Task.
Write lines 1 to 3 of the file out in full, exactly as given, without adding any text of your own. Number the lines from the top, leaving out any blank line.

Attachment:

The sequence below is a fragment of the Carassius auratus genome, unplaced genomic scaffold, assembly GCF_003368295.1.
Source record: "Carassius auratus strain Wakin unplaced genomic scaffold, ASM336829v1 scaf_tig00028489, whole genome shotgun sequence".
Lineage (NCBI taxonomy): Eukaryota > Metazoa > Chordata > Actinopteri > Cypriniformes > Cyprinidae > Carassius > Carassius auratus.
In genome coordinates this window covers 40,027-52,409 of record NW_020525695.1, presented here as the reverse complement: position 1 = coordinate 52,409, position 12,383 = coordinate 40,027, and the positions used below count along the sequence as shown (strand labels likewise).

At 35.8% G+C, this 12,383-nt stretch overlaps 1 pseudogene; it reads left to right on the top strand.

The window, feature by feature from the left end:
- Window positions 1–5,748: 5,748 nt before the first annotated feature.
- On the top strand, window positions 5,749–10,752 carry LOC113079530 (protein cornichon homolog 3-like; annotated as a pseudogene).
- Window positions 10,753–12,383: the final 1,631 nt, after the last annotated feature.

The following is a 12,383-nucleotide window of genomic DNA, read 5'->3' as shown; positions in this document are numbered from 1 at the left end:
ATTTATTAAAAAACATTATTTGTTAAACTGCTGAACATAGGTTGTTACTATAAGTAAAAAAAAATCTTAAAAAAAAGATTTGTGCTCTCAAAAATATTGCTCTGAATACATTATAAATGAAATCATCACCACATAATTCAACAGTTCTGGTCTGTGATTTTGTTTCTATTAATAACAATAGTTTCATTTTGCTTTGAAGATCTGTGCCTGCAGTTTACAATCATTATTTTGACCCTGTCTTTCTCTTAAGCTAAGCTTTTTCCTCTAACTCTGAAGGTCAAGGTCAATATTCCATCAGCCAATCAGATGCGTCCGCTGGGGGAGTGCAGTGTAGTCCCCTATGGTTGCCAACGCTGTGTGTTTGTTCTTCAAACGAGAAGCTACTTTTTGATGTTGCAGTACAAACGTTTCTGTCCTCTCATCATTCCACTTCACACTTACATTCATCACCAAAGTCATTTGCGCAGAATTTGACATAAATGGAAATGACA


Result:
The sequence below is a fragment of the Carassius auratus genome, unplaced genomic scaffold, assembly GCF_003368295.1.
Source record: "Carassius auratus strain Wakin unplaced genomic scaffold, ASM336829v1 scaf_tig00028489, whole genome shotgun sequence".
Lineage (NCBI taxonomy): Eukaryota > Metazoa > Chordata > Actinopteri > Cypriniformes > Cyprinidae > Carassius > Carassius auratus.